About this Piece
Length: 20 minutes
Orchestration: 2 oboes, bassoon, 4 horns, and strings
First Los Angeles Philharmonic performances
Johann Baptist Vanhal was active as a symphonist during the 1760s and 1770s, placing him among a group of composers, Haydn included, who worked out the parameters of the Viennese classical symphony. Vanhal most likely arrived in Vienna in 1760; his first decade in Vienna found him moving in the highest circles, conducting his music for private concerts given by nobles rich enough to afford their own orchestras. (We know that one of Vanhal's symphonies was given before the Esterházy court in 1778, and the present G-minor Symphony survives in the Esterházy music library.) He also knew the most important musicians of the day, and was, indeed, numbered among them: According to the journal of Irish tenor Michael Kelly, who sang Basilio and Curzio in the first production of Mozart's Marriage of Figaro, he attended a string quartet party in 1784 at the Vienna home of English composer Stephen Storace where the performers were none other than Haydn and Dittersdorf on violins, Mozart on viola, and Vanhal on cello.
By that point, Vanhal had given up composing symphonies, as Viennese taste had shifted to keyboard and other types of domestic music. But during the 1760s and 1770s he wrote a huge number of symphonies (an estimate by Vanhal himself placed the count around 100), of which more than 70 have been authenticated. The Symphony in G minor was composed sometime during the 1760s; it was advertised in a 1771 catalog and eventually published in Paris in 1773-74. Scored for forces similar to those used by Haydn in the "Hornsignal" Symphony, Vanhal's work achieves a very different effect. The music is predominantly gentle and melancholy, closer in expression to Mozart's two G-minor symphonies, and its more agitated moments of passion (as in the finale) unfold within the confines of classical good taste. The elegantly turned B-flat major slow movement contains extensive solo interplay between violin and viola, an imaginative touch reminiscent of Haydn's use of the orchestra. The English music historian Charles Burney, who met Vanhal in 1772, counted his symphonies "among the most complete and perfect compositions for many instruments which the art of music can boast." In performance alongside roughly contemporary works, they remind the listener of the rich musical culture that flourished in and around Vienna during the age of Haydn and Mozart.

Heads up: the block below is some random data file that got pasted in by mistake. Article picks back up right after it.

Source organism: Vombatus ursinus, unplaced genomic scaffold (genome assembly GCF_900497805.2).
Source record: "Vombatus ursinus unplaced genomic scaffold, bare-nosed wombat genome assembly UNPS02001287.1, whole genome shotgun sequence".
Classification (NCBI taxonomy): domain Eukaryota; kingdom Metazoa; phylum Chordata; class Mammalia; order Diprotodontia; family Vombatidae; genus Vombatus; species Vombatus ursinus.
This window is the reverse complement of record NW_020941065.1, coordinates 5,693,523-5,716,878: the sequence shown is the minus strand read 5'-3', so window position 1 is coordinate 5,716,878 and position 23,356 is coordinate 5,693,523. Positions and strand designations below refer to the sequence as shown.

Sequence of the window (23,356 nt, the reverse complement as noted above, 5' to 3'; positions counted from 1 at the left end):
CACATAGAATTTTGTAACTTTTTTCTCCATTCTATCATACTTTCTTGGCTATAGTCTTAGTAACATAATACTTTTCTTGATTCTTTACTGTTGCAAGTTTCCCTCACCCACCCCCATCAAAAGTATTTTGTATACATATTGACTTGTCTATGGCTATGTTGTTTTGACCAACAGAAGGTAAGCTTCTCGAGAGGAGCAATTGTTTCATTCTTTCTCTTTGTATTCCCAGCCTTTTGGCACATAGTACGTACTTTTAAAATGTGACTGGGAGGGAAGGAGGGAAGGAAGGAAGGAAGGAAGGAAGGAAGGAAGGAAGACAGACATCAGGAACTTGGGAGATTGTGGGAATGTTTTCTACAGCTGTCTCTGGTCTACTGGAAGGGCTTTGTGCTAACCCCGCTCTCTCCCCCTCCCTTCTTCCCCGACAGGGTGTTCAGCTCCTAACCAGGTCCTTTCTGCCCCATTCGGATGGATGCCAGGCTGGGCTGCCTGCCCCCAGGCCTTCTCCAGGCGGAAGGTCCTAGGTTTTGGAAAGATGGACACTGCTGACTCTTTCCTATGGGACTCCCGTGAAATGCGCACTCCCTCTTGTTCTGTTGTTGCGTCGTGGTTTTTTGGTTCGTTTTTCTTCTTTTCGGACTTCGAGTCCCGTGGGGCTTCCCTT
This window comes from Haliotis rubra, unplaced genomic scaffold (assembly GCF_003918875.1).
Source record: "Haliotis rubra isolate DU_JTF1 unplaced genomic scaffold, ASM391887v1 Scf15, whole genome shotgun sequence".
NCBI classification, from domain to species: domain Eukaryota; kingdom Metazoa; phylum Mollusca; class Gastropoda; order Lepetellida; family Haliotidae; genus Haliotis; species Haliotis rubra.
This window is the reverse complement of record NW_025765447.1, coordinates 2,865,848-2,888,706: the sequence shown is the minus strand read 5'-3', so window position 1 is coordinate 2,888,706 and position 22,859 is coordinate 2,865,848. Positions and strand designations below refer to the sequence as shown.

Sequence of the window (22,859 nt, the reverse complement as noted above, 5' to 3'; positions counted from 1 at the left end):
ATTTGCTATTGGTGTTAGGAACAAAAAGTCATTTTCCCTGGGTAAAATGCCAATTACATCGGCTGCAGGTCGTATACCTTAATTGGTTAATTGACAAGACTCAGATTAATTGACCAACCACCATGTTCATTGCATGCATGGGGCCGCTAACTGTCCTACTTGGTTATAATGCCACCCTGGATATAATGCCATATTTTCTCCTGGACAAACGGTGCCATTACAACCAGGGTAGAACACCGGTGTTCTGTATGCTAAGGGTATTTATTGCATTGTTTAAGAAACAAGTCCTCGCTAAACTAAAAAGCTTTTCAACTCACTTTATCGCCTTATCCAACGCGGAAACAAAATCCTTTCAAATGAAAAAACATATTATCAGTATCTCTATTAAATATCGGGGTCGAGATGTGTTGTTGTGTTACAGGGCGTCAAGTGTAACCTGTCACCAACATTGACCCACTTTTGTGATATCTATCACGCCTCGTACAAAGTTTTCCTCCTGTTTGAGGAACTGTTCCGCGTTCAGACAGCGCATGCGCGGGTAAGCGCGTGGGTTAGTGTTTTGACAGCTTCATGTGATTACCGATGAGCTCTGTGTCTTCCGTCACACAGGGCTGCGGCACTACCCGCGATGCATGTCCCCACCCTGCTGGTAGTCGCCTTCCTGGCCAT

- John Mangum is the Los Angeles Philharmonic Association's Program Designer/Annotator.